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From Wikipedia, the free encyclopedia


Rook may refer to:




  • Alan Rook, editor of the 1936 issue of New Oxford Poetry, one of the Cairo poets
  • Jean Rook, British newspaper columnist
  • Jerry Rook, American former professional basketball player
  • Susan Rook, journalist and photographer



  • Rook (album), a 2008 album by Shearwater
  • The Edge Chronicles: Rook Barkwater Saga, from The Edge Chronicles by Paul Stewart and Chris Riddell
    • Rook Barkwater, a fictional character in the children's book series The Edge Chronicles
  • The Rook, the title character in a 1940s series of stories by Barry Reese
  • Rook (Transformers), a fictional Transformers character
  • Rook Castle, a character in the Battle Arena Toshinden game series
  • The Rook (comics), a comic book character from Eerie magazine



See also

1911 encyclopedia

Up to date as of January 14, 2010
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From LoveToKnow 1911

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Simple English

Conservation status
Scientific classification
Kingdom: Animalia
Phylum: Chordata
Class: Aves
Order: Passeriformes
Family: Corvidae
Genus: Corvus
Species: C. frugilegus
Binomial name
Corvus frugilegus
Linnaeus, 1758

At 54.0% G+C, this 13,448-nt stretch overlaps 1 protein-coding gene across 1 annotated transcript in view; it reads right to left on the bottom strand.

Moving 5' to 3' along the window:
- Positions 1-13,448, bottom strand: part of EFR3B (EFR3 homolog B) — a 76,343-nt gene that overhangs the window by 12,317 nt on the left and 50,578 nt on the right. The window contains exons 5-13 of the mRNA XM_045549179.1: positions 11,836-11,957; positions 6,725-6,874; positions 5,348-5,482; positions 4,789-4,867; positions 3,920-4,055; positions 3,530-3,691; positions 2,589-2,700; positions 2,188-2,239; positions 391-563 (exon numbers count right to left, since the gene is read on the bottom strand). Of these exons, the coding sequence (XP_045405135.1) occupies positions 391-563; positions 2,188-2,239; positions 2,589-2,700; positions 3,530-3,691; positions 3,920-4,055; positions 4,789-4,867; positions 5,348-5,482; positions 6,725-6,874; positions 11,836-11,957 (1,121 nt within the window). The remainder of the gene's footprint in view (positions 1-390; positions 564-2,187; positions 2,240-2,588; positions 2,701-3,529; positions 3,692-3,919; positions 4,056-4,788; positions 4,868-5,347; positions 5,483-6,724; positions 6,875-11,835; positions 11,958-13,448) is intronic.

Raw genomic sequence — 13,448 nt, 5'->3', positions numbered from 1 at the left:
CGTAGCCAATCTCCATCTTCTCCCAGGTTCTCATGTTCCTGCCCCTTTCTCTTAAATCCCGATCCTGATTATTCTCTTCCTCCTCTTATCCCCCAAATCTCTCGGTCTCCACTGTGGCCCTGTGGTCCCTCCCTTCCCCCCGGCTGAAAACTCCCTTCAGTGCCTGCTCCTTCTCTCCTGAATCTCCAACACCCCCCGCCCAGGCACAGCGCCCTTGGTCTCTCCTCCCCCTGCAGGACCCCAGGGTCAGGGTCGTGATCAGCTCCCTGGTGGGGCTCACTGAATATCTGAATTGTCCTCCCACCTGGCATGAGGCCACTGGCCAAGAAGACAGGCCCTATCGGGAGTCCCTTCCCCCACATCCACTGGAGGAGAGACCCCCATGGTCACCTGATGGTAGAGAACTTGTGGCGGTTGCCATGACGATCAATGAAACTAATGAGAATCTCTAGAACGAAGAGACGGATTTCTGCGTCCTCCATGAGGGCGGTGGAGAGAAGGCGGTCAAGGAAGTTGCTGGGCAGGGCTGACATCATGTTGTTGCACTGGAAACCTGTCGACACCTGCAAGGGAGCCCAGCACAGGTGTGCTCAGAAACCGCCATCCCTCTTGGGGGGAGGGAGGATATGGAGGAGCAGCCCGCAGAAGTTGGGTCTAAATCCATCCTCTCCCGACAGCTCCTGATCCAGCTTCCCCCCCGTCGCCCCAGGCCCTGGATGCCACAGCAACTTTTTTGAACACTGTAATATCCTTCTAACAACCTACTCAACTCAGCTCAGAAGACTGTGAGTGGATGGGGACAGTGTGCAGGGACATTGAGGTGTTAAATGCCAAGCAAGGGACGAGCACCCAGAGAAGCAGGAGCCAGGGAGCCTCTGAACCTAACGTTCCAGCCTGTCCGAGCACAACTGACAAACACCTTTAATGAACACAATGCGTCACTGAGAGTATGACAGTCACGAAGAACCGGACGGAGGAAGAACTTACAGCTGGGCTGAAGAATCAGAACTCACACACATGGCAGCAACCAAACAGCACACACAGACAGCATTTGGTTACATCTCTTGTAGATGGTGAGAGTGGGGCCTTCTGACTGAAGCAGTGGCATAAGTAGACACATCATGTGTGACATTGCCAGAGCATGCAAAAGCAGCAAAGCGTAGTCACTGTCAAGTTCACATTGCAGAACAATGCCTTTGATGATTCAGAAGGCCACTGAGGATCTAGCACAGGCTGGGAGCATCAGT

File:Rook range
Rook range

The Rook is a member of the Crow family.[1] The crows are a family in the Passerine Order, the songbirds.

The rook is similar in size to the crow. It has black feathers, which show a blue or bluish-purple sheen (glint) in bright sunlight. The feathers on the head, neck and shoulders are dense and silky. The legs and feet are generally black, and the bill (beak) is grey-black.

Rooks differs from the crow by the bare grey-white skin around the base of the adult's bill, in front of the eyes. The feathering around the legs look shaggier and laxer than the Carrion Crow. The young bird looks just like a crow because it lacks the bare patch at the base of the bill.

Its food is mostly earthworms and insect larvae, which the bird finds by probing the ground with its strong bill. It also eats cultivated cereal grain, smaller amounts of fruit, small mammals, acorns, small birds, their eggs and young and carrion.

Rooks always nest together, usually in the very tops of the trees. Branches and twigs are broken off trees for the nests. There may be any number of nests together in a group of trees: twenty or thirty are often seen in the rookery. This is why rooks are sometimes described as colonial birds.





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